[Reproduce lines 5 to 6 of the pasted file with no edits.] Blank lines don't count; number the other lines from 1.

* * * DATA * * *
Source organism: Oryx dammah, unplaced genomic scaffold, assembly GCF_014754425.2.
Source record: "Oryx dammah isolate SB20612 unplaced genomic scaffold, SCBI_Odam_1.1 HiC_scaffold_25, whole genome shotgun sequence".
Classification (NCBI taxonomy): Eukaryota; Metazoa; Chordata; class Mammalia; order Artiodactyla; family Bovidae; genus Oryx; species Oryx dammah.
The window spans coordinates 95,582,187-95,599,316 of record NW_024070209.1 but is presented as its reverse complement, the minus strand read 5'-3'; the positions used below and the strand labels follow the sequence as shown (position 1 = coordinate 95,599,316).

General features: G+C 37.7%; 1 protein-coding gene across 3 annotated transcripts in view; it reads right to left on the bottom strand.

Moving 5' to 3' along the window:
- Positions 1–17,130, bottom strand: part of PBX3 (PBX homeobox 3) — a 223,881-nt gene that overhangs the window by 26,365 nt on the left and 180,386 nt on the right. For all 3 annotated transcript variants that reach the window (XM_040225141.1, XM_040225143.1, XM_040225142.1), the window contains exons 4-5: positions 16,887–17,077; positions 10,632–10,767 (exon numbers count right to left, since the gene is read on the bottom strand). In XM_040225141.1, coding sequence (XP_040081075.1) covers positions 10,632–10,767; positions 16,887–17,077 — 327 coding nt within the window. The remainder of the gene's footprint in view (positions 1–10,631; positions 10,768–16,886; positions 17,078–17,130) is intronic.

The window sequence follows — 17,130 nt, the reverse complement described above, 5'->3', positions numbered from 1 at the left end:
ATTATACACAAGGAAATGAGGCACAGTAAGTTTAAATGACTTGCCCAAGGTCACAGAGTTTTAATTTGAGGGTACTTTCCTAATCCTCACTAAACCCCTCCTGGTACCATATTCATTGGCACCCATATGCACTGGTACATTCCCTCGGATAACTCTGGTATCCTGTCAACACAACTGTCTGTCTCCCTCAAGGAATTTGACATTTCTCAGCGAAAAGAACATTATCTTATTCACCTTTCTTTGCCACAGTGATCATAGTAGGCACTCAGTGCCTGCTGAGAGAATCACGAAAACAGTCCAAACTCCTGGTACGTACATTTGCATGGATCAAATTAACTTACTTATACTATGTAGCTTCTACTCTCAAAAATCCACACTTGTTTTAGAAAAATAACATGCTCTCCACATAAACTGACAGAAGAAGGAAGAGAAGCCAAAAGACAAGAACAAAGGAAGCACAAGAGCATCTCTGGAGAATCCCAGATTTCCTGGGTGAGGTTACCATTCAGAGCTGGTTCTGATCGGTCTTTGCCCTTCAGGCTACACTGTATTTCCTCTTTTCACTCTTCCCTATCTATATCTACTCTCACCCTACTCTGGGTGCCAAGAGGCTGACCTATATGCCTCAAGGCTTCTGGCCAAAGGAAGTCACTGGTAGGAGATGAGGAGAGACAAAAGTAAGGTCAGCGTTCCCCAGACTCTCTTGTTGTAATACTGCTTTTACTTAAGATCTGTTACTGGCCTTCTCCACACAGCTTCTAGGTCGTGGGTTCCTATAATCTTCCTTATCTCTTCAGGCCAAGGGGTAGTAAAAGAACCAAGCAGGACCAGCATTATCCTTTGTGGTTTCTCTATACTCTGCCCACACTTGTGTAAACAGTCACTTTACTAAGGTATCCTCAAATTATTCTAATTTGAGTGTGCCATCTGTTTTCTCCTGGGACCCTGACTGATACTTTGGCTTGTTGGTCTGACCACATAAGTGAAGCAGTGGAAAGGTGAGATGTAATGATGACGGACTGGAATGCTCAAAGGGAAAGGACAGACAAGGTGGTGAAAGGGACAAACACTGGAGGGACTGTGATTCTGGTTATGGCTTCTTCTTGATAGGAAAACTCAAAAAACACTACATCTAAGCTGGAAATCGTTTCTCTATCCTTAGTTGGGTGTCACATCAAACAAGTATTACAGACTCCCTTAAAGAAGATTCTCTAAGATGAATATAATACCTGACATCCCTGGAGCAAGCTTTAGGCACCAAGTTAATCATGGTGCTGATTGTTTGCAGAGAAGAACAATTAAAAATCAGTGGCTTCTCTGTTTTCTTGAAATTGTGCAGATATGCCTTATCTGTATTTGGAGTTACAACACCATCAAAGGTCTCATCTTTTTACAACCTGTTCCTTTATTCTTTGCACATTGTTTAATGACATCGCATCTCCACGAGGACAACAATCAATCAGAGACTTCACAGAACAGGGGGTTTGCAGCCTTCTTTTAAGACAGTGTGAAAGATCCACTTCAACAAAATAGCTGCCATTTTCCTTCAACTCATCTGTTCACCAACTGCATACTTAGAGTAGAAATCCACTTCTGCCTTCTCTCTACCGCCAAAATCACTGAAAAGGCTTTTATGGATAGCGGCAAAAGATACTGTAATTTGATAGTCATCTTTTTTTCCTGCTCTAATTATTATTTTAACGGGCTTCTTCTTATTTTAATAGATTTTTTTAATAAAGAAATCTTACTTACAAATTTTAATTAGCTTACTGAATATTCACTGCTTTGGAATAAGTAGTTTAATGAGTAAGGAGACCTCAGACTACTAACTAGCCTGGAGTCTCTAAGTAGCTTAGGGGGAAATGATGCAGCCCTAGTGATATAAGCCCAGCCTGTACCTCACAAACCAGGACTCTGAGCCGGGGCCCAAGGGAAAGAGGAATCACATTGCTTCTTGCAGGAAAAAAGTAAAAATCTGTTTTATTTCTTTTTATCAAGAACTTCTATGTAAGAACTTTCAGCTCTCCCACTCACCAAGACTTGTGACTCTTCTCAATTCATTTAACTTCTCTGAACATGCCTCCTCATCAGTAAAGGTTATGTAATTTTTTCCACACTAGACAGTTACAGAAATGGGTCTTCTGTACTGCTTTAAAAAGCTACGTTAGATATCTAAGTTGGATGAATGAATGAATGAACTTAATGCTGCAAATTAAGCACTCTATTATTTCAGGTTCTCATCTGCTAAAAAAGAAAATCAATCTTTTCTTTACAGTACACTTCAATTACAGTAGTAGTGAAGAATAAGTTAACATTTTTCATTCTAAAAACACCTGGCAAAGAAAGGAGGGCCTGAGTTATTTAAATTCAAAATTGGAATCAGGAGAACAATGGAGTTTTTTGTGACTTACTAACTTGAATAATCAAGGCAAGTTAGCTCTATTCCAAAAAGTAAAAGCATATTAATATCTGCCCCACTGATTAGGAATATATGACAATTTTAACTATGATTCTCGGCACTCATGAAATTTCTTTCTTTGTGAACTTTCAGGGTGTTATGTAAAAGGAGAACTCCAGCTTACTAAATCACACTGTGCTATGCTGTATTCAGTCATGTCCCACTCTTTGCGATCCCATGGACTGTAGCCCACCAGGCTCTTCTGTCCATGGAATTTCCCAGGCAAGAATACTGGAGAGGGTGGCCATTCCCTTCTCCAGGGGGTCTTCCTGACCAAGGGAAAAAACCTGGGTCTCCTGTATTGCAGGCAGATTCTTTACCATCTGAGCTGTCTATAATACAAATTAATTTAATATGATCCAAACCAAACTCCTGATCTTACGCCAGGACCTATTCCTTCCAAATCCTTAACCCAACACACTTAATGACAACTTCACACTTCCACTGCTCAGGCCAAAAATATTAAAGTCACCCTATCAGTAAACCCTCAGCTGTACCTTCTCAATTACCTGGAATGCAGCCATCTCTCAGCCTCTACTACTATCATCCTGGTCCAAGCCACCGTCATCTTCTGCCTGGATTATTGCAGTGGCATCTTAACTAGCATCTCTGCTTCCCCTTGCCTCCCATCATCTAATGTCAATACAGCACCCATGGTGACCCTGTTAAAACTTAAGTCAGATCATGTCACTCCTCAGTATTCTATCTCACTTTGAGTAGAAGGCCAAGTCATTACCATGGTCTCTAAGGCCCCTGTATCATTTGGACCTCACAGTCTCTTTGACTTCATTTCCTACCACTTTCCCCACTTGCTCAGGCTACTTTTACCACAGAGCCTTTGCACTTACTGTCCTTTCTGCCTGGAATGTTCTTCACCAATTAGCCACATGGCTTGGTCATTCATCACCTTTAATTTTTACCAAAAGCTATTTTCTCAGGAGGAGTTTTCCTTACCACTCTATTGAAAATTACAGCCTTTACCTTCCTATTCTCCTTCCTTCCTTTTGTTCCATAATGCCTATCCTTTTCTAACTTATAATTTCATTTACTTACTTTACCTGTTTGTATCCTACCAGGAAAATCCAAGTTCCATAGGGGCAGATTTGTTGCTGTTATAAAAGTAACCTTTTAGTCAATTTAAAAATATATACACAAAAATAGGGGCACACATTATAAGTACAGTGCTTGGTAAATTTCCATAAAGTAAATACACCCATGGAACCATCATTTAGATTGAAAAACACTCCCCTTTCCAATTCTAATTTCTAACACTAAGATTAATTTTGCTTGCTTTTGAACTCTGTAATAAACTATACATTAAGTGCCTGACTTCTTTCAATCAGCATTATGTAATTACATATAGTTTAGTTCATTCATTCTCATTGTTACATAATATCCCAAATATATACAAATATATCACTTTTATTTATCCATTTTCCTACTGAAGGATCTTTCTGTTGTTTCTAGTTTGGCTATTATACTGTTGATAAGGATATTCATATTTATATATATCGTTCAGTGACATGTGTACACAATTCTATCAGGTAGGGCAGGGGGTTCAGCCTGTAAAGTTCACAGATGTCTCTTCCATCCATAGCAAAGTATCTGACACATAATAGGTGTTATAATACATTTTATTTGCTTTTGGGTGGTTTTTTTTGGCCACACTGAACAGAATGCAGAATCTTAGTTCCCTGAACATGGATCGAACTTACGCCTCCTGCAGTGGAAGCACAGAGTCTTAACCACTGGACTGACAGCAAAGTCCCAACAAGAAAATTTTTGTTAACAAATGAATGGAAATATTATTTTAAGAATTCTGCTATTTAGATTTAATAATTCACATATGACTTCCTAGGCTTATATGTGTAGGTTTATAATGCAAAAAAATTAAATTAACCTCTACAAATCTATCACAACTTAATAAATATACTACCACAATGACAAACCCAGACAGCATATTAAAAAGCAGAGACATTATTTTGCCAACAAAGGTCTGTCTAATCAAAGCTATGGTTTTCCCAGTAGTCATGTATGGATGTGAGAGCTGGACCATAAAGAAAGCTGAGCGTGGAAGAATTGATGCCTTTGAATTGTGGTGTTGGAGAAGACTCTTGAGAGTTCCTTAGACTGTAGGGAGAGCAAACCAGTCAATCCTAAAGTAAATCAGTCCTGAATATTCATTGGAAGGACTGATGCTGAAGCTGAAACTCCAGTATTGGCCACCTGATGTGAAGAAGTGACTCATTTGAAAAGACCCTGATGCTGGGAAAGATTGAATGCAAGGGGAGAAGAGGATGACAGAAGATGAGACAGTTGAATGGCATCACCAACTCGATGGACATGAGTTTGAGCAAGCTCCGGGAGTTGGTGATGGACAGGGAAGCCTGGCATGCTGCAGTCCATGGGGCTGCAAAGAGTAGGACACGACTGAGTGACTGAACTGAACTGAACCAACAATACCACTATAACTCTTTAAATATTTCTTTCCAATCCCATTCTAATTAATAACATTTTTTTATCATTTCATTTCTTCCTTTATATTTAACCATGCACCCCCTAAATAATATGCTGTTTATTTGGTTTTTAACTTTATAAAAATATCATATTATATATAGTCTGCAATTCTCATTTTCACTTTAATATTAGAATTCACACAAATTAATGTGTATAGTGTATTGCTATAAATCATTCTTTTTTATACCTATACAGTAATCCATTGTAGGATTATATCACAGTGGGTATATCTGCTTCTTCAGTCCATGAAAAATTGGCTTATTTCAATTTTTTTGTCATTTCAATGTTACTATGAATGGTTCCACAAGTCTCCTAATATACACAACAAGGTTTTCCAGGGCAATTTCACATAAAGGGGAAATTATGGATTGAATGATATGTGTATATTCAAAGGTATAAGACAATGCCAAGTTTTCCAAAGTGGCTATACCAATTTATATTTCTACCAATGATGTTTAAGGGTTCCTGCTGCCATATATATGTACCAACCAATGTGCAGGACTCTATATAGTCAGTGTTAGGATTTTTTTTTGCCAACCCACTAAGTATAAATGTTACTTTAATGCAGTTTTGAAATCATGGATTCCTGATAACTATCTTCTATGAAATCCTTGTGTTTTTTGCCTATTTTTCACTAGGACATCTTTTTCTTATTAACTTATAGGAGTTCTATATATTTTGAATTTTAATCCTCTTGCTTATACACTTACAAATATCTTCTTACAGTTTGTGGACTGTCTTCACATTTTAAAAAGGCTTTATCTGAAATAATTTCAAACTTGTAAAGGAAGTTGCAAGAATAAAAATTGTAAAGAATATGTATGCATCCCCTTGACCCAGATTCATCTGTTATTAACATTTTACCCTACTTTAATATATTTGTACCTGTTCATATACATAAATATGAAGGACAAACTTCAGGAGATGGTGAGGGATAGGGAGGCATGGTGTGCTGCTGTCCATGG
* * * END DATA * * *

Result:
General features: G+C 37.7%; 1 protein-coding gene across 3 annotated transcripts in view; it reads right to left on the bottom strand.

Moving 5' to 3' along the window: